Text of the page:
Project Syndicate

Northern Europe's Drag on the World Economy

In recent years, China’s current-account surpluses – which have averaged almost $220 billion annually since 2000 – have attracted much criticism from the rest of the world. But Germany’s similar-size surpluses – which have averaged about $170 billion since the euro’s introduction in 1999 – have, until recently, largely escaped scrutiny.

The difference, it was argued, was monetary union. So long as the eurozone as a whole was relatively balanced, Germany’s surpluses were considered irrelevant – just as, say, Texas’s surpluses have never been considered an issue in the United States. Chinese surpluses, by contrast, were seen as a cause of global imbalances.

This argument is correct in the sense that it is the current-account surplus or deficit of a monetary union as a whole that can be expected to have exchange-rate implications. And, unlike China, Germany no longer has a “national” exchange rate that can adjust in response to its current-account surplus. These factors – together with the lack of trade data for regions within countries – have led economists only rarely to consider countries’ internal surpluses or deficits.

But, in net terms, a region within a country – or, like Germany, a country or sub-region within a monetary union – still “subtracts” from national and global aggregate demand if it exports more than it imports. Witness how expenditure cuts by US state governments – many of which are constitutionally required to balance their budgets – frustrated, to some degree, America’s massive federal-government stimulus in 2010-2011.

For this reason, it is relevant to ask whether a country as large as Germany – or even a large state like California or Texas – augments or depletes global aggregate demand. (In fact, as sovereign countries, California and Texas would have been the world’s 12th and 14th largest economies, respectively, in 2012 – ahead of the Netherlands, Mexico, and South Korea.)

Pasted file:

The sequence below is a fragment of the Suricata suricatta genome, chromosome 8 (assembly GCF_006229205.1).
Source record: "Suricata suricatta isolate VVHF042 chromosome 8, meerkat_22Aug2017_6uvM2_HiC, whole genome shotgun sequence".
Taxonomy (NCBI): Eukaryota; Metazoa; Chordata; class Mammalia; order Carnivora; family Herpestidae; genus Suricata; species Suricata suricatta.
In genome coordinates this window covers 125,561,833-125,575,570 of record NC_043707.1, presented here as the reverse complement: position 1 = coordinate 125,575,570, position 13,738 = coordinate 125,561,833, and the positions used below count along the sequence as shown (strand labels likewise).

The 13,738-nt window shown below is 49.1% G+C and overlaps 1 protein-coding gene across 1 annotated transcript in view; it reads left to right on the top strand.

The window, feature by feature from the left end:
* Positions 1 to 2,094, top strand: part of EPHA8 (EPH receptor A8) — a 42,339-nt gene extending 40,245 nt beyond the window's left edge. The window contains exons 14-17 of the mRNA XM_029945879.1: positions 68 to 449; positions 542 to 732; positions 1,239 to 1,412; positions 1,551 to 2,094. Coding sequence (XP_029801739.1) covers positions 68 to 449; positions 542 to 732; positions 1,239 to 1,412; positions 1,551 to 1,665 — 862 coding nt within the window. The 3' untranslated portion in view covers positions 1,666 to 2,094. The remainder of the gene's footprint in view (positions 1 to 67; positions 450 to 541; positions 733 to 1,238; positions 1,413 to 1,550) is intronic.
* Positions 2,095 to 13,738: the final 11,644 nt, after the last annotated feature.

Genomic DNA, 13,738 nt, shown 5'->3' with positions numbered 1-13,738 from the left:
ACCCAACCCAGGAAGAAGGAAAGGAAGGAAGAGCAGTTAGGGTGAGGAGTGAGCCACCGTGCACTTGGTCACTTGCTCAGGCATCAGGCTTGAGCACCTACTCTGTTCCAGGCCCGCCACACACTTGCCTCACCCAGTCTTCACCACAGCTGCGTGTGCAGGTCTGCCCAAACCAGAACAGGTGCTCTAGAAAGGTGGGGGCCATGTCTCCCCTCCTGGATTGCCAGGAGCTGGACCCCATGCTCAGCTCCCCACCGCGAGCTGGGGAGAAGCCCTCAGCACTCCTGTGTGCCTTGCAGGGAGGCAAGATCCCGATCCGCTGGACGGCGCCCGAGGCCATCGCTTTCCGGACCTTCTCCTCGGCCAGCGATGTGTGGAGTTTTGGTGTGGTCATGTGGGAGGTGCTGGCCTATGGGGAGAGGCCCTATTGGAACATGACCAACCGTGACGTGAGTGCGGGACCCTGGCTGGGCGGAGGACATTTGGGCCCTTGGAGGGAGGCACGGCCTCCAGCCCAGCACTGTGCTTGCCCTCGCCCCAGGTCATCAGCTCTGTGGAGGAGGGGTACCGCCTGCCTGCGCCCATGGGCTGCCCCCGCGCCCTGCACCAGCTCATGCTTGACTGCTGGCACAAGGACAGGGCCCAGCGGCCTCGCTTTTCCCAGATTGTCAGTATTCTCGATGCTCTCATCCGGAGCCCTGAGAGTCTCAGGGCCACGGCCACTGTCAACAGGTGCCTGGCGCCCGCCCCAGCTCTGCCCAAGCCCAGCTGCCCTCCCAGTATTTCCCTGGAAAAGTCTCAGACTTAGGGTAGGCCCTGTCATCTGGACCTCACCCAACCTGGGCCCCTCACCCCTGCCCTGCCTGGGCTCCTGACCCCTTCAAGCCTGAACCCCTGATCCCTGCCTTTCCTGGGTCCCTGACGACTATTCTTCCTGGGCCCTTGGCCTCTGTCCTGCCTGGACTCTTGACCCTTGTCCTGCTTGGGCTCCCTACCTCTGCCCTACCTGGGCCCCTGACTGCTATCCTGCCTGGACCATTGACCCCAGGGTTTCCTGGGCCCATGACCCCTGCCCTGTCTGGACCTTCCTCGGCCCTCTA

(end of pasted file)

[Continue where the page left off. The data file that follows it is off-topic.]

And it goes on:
One can only pity the Southern European countries. They should almost thank the French for their inability to impose effective austerity measures and thereby still run a small current-account deficit, which has prevented the eurozone surplus from becoming even larger.

That question is all the more important, because the Netherlands and Austria, two of Germany’s Northern European eurozone neighbors, continue to run current-account surpluses, while the Southern European crisis countries have reversed their previously large deficits, as austerity has squeezed domestic demand and made room for an increase in exports. As a result, the eurozone as a whole will produce a surplus close to $260 billion this year, which represents a new global imbalance that is more directly comparable to China’s in the past decade.

Europe’s non-eurozone surplus countries – Sweden, Denmark, Switzerland, and Norway (all of which tie their exchange rates to the euro to some degree) – magnify this global imbalance. Northern Europe – including these four countries and Germany, the Netherlands, and Austria – is running a massive current-account surplus of about $550 billion. Meanwhile, China’s surplus is unlikely to exceed $150 billion this year. In fact, the highest level that China’s annual surplus has ever reached was around $400 billion in 2007-2008 – when the US was poised to introduce trade sanctions against the country, because it viewed this imbalance as a threat to the stability of the US and the world economy.

What is most problematic about the eurozone’s situation is that unemployment in some of the crisis countries – Spain and Greece – remains above 20%. These countries are trying to achieve a difficult “internal devaluation” – that is, a reduction in their domestic unit labor costs relative to the eurozone’s stronger economies – while the overall eurozone surplus caused by Northern Europe puts upward pressure on the exchange rate, undermining their competitiveness outside the monetary union.

Spain and Greece have managed to achieve an internal devaluation of about 5% this year vis-à-vis Germany, but their competitiveness vis-à-vis the US and dollar-linked countries has not improved, because the euro has appreciated by more than 5% against the dollar. And, indeed, the euro should appreciate, because the eurozone as a whole is now running a large current-account surplus.

One can only pity the Southern European countries. They should almost thank the French for their inability to impose effective austerity measures and thereby still run a small current-account deficit, which has prevented the eurozone surplus from becoming even larger.

But an abundance of pity alone will not help. Northern European countries, which have ample room to increase wages and implement expansionary policies, must do so. This would directly benefit Northern European citizens themselves, while helping to keep the euro down and stimulate growth and adjustment in Southern Europe and the global economy as a whole.